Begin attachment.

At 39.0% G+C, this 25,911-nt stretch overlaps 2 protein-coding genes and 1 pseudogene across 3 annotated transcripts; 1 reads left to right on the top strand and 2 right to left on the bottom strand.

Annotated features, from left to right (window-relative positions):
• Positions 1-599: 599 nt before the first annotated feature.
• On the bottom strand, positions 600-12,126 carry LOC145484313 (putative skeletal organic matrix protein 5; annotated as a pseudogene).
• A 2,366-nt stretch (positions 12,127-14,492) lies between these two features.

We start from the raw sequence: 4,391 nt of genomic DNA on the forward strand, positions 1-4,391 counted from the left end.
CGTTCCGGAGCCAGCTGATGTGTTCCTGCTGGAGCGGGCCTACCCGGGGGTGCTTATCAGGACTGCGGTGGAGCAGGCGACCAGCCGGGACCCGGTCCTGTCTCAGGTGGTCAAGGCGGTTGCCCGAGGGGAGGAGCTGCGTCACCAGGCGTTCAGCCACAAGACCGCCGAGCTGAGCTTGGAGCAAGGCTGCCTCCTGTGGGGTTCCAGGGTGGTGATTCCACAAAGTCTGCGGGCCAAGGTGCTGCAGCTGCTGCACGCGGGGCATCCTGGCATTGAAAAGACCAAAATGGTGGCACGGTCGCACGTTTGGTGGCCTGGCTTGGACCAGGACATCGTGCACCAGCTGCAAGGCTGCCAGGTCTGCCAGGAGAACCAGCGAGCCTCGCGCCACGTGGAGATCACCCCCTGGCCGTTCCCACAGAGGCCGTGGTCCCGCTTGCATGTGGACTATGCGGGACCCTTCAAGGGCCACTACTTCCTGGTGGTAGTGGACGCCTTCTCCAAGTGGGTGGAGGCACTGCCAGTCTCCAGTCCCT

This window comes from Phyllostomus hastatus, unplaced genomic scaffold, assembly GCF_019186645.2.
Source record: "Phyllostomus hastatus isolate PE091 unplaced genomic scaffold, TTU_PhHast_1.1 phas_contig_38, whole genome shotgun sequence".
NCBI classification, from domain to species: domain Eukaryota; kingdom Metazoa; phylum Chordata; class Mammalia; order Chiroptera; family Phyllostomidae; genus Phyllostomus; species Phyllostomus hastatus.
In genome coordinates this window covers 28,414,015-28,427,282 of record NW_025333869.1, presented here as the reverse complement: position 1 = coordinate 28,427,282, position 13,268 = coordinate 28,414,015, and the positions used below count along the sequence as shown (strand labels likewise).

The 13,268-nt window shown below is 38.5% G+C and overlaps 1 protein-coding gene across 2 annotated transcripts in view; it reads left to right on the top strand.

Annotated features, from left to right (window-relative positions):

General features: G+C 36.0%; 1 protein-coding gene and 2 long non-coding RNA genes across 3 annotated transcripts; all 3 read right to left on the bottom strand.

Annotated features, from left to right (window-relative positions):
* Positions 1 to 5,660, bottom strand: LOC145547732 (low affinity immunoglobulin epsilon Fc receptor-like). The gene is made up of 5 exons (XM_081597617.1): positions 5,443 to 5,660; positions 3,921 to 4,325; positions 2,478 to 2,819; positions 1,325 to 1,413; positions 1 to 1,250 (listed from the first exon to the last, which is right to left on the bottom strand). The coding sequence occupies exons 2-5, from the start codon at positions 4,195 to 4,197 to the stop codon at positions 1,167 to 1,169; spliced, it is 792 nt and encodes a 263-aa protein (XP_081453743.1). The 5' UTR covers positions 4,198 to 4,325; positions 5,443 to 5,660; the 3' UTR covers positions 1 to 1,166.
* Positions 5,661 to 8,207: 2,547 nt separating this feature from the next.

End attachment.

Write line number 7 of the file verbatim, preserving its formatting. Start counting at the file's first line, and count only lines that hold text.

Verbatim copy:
CGTTCCGGAGCCAGCTGATGTGTTCCTGCTGGAGCGGGCCTACCCGGGGGTGCTTATCAGGACTGCGGTGGAGCAGGCGACCAGCCGGGACCCGGTCCTGTCTCAGGTGGTCAAGGCGGTTGCCCGAGGGGAGGAGCTGCGTCACCAGGCGTTCAGCCACAAGACCGCCGAGCTGAGCTTGGAGCAAGGCTGCCTCCTGTGGGGTTCCAGGGTGGTGATTCCACAAAGTCTGCGGGCCAAGGTGCTGCAGCTGCTGCACGCGGGGCATCCTGGCATTGAAAAGACCAAAATGGTGGCACGGTCGCACGTTTGGTGGCCTGGCTTGGACCAGGACATCGTGCACCAGCTGCAAGGCTGCCAGGTCTGCCAGGAGAACCAGCGAGCCTCGCGCCACGTGGAGATCACCCCCTGGCCGTTCCCACAGAGGCCGTGGTCCCGCTTGCATGTGGACTATGCGGGACCCTTCAAGGGCCACTACTTCCTGGTGGTAGTGGACGCCTTCTCCAAGTGGGTGGAGGCACTGCCAGTCTCCAGTCCCT